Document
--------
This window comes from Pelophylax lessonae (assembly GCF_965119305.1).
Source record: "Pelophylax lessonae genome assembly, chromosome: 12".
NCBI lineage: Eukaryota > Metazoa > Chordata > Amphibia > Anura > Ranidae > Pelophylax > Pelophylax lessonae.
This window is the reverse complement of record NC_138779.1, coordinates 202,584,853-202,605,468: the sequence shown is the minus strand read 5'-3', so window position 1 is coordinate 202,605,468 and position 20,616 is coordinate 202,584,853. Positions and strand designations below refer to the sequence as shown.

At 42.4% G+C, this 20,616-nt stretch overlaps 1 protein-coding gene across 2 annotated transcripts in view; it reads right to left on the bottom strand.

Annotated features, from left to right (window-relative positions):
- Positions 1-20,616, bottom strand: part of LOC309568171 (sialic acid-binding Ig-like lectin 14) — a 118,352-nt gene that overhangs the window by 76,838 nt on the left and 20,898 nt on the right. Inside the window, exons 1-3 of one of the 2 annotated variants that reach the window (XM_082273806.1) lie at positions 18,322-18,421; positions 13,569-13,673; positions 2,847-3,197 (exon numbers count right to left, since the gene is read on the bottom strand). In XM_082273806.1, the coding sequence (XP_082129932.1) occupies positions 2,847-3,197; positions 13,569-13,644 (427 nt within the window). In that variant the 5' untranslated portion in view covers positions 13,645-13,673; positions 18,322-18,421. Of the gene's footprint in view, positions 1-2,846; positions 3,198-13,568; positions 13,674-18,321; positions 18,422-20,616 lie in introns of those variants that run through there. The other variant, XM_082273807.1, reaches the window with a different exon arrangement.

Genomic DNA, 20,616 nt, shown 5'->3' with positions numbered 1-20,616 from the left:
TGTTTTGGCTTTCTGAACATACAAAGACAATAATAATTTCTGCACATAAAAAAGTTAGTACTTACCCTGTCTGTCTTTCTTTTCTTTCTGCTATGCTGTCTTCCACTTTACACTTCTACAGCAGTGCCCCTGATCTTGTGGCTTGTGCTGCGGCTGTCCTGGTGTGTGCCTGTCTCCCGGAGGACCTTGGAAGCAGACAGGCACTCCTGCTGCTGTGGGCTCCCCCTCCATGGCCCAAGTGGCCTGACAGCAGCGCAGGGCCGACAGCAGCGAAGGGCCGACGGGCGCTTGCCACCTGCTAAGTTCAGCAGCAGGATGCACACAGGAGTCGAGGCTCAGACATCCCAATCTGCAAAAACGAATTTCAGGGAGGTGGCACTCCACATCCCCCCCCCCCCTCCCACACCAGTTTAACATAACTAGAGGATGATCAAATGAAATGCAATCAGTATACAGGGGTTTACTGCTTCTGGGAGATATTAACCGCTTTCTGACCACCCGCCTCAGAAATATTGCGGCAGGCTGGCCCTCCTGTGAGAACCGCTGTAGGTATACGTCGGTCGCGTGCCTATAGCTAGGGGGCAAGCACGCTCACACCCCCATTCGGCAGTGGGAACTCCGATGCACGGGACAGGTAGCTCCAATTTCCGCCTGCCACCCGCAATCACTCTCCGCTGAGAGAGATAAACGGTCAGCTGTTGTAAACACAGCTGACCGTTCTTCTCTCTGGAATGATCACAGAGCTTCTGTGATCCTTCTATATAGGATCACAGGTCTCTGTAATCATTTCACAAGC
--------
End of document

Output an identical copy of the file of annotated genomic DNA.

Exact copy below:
This window comes from Pelophylax lessonae (assembly GCF_965119305.1).
Source record: "Pelophylax lessonae genome assembly, chromosome: 12".
NCBI lineage: Eukaryota > Metazoa > Chordata > Amphibia > Anura > Ranidae > Pelophylax > Pelophylax lessonae.
This window is the reverse complement of record NC_138779.1, coordinates 202,584,853-202,605,468: the sequence shown is the minus strand read 5'-3', so window position 1 is coordinate 202,605,468 and position 20,616 is coordinate 202,584,853. Positions and strand designations below refer to the sequence as shown.

At 42.4% G+C, this 20,616-nt stretch overlaps 1 protein-coding gene across 2 annotated transcripts in view; it reads right to left on the bottom strand.

Annotated features, from left to right (window-relative positions):
- Positions 1-20,616, bottom strand: part of LOC309568171 (sialic acid-binding Ig-like lectin 14) — a 118,352-nt gene that overhangs the window by 76,838 nt on the left and 20,898 nt on the right. Inside the window, exons 1-3 of one of the 2 annotated variants that reach the window (XM_082273806.1) lie at positions 18,322-18,421; positions 13,569-13,673; positions 2,847-3,197 (exon numbers count right to left, since the gene is read on the bottom strand). In XM_082273806.1, the coding sequence (XP_082129932.1) occupies positions 2,847-3,197; positions 13,569-13,644 (427 nt within the window). In that variant the 5' untranslated portion in view covers positions 13,645-13,673; positions 18,322-18,421. Of the gene's footprint in view, positions 1-2,846; positions 3,198-13,568; positions 13,674-18,321; positions 18,422-20,616 lie in introns of those variants that run through there. The other variant, XM_082273807.1, reaches the window with a different exon arrangement.

Genomic DNA, 20,616 nt, shown 5'->3' with positions numbered 1-20,616 from the left:
TGTTTTGGCTTTCTGAACATACAAAGACAATAATAATTTCTGCACATAAAAAAGTTAGTACTTACCCTGTCTGTCTTTCTTTTCTTTCTGCTATGCTGTCTTCCACTTTACACTTCTACAGCAGTGCCCCTGATCTTGTGGCTTGTGCTGCGGCTGTCCTGGTGTGTGCCTGTCTCCCGGAGGACCTTGGAAGCAGACAGGCACTCCTGCTGCTGTGGGCTCCCCCTCCATGGCCCAAGTGGCCTGACAGCAGCGCAGGGCCGACAGCAGCGAAGGGCCGACGGGCGCTTGCCACCTGCTAAGTTCAGCAGCAGGATGCACACAGGAGTCGAGGCTCAGACATCCCAATCTGCAAAAACGAATTTCAGGGAGGTGGCACTCCACATCCCCCCCCCCCCTCCCACACCAGTTTAACATAACTAGAGGATGATCAAATGAAATGCAATCAGTATACAGGGGTTTACTGCTTCTGGGAGATATTAACCGCTTTCTGACCACCCGCCTCAGAAATATTGCGGCAGGCTGGCCCTCCTGTGAGAACCGCTGTAGGTATACGTCGGTCGCGTGCCTATAGCTAGGGGGCAAGCACGCTCACACCCCCATTCGGCAGTGGGAACTCCGATGCACGGGACAGGTAGCTCCAATTTCCGCCTGCCACCCGCAATCACTCTCCGCTGAGAGAGATAAACGGTCAGCTGTTGTAAACACAGCTGACCGTTCTTCTCTCTGGAATGATCACAGAGCTTCTGTGATCCTTCTATATAGGATCACAGGTCTCTGTAATCATTTCACAAGC